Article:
How often cleaning Vinyl with machine

Hello

I washed all my old records with my Pro-Ject VCS2 and also wash all the new directly.

How often do you wash your records after an first cleaning?

Usually once whether I buy it new or second hand - then stored in poly-lined anti-static sleeves.

3 Likes

Once only and then a new anti-static inner sleeve.

Once only too. If you handle them carefully, and store them promptly after playing, shouldn’t be necessary to clean them again.

Yep agree only needs doing once then use a carbon brush to keep the dust off before and after playing. I use a DS Audio Ioniser to keep static off the record while playing, then put back in poly-lined anti-static Mofi sleeves :+1:

I clean only once also but will clean again if any pops, clicks or snags develop.
For instance, the LP Natty Dread by Bob Marley played okay for months after its first clean but developed a snag on side 1 last track. So it got another clean, problem solved.

Interesting consensus in this thread. After I had got rid of my vinyl, and made comments on this forum about wear of vinyl causing increased surface noise, received wisdom was that it was most likely due to dust, despite my care in handling including wiping with a (very lightly) moistened velvet pad before every play. If the reference to dust rather than wear was correct, it suggests cleaning significantly more often than just the once (I assumed people who talked about the need for a cleaning machines once them per play!) For reference most of my LPs likely had many many 10s of plays, my favourites having hundreds.

Occasionally a second hand LP needs an extra clean to reach an acceptable level of surface noise but once cleaned an LP only has 20-25 minutes to collect dust before the side change and being out back in its sleeve.
A carbon fibre brush should easily waft any dust off a cleaned record that is grease and dirt free. This should be all the ongoing maintenance needed.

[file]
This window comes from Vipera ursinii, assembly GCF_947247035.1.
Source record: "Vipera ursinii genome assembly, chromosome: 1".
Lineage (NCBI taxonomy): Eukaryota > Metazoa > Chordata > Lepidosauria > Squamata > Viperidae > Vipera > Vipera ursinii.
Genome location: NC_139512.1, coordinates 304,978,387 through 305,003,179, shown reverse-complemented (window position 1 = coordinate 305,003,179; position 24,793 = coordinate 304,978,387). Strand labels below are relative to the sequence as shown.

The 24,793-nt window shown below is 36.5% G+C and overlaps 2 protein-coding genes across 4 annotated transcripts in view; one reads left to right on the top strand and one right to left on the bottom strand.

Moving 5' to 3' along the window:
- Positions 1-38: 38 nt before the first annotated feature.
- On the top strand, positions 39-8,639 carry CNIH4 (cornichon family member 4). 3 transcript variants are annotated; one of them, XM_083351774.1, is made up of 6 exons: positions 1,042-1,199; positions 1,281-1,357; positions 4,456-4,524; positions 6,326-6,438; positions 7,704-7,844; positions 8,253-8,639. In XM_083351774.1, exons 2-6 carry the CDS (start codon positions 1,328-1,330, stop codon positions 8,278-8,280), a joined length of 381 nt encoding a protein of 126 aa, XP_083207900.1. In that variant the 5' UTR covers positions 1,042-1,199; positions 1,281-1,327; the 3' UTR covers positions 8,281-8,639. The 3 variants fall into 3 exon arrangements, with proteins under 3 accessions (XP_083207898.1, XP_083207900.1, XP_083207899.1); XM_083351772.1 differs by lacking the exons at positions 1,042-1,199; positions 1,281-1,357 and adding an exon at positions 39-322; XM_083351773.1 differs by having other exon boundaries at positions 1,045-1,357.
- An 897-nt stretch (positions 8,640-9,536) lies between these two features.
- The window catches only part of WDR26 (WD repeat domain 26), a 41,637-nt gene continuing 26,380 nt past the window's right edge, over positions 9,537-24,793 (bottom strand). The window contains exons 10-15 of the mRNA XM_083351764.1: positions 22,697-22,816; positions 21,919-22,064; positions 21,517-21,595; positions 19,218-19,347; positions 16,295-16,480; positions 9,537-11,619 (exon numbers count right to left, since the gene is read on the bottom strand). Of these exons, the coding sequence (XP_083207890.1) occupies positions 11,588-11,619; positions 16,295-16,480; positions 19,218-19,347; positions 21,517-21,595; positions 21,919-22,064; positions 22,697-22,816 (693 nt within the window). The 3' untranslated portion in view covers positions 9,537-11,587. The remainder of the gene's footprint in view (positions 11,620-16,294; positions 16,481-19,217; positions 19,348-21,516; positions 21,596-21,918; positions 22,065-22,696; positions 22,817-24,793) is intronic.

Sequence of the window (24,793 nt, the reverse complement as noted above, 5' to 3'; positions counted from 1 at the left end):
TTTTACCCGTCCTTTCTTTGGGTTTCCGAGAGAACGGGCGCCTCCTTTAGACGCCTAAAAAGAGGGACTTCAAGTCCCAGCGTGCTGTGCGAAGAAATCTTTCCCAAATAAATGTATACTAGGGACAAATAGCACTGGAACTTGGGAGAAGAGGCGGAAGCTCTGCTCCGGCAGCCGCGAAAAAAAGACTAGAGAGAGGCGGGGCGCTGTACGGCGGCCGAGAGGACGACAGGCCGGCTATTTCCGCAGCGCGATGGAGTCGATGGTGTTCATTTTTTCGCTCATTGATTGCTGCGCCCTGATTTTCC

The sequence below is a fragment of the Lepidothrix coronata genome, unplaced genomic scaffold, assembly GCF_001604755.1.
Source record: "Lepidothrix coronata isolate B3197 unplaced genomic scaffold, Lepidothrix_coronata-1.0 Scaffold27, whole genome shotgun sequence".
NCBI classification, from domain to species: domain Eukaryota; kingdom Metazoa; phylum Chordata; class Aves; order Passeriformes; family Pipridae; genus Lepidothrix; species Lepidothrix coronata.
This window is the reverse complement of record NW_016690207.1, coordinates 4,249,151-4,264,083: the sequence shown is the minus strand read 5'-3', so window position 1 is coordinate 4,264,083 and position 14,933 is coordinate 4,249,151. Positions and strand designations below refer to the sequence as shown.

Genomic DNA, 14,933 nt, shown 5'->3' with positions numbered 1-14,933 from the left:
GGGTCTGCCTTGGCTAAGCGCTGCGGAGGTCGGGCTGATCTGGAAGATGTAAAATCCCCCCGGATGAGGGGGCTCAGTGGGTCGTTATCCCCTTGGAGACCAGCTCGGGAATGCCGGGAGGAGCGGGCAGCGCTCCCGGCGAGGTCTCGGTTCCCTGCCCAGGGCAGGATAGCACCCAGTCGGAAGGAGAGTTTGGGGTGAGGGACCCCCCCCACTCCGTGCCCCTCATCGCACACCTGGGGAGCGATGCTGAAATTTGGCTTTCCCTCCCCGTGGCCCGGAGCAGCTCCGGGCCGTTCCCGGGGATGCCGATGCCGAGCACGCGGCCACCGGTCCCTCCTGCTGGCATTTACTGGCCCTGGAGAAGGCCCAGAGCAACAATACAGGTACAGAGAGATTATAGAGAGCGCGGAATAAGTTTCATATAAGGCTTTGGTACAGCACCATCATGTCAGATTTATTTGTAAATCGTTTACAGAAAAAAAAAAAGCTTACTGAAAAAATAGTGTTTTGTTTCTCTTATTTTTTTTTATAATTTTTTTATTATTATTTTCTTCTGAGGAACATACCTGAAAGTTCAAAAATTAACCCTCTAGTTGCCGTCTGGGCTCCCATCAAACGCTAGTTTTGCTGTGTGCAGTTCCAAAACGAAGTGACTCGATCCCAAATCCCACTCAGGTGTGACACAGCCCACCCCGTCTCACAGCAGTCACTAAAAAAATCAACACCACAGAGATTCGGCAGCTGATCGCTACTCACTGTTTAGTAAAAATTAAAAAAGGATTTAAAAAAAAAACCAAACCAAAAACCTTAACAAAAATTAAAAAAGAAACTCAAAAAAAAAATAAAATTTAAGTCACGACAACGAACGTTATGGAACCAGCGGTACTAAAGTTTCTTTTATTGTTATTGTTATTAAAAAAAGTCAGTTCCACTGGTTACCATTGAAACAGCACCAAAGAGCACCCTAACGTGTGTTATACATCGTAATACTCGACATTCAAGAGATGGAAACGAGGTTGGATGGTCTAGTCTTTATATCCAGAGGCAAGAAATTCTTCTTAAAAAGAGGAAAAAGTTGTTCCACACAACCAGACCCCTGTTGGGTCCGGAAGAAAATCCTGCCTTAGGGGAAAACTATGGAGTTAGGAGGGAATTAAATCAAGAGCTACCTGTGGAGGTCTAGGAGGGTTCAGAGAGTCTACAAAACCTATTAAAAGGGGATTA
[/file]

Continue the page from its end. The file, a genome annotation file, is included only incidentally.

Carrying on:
I keep my LP12 felt mat clean too as this helps keep the records dust free.

Like others I clean new records once on my Moth RCM before playing them, this helps to remove any residue from the pressing plant and reduces any static. Used records usually once then play them though if still rather noisy further cleans, some records I find are impossible to remove pops and clicks and of course you cannot do anything about a bad scratch. I very rarely get any build up of dust on the stylus when playing, I use a carbon fibre brush very lightly before playing. Any necessary stylus cleaning I do with a soft brush and/or green paper.

1 Like

I clean all new arrivals and if I find there’s a lot of paper debris or static holding the record in the sleeve they get two runs on the cleaner.
My LP’s get a repeat clean down the line if and when I think they need it. The room and the record mat are not dust proof so coupled with the rooms humidity and induced static from playing the records it’s inevitable that a re-clean will be required at some point.

I do much the same. I clean all records that I buy, new or used. Then they are cleaned as required.

Every time the record is out in the open air it attracts dust and although I brush each play some of it is going to stick to the record n my view. I think it is an odd concept that records only get dirty in someone else’s possession.

I also find that some records have a propensity for static and so attract more dust than others.

I clean all records before playing. Even brand new stuff benefits.
I always pour what’s in the liquid collection tank at the end into a clean pint glass and view what I’ve removed. Always surprised at the amount of solids and small bits of vinyl I collect.
Setting up the rcm is quick, so I see no reason to clean all stuff before I play. If it’s just one or two records, I’ll clean some older stuff that I know would benefit froma a wash.

That’s where your increased noise came from.

2 Likes

Well, that was the recommended thing to do way back whenever!

This topic was automatically closed 60 days after the last reply. New replies are no longer allowed.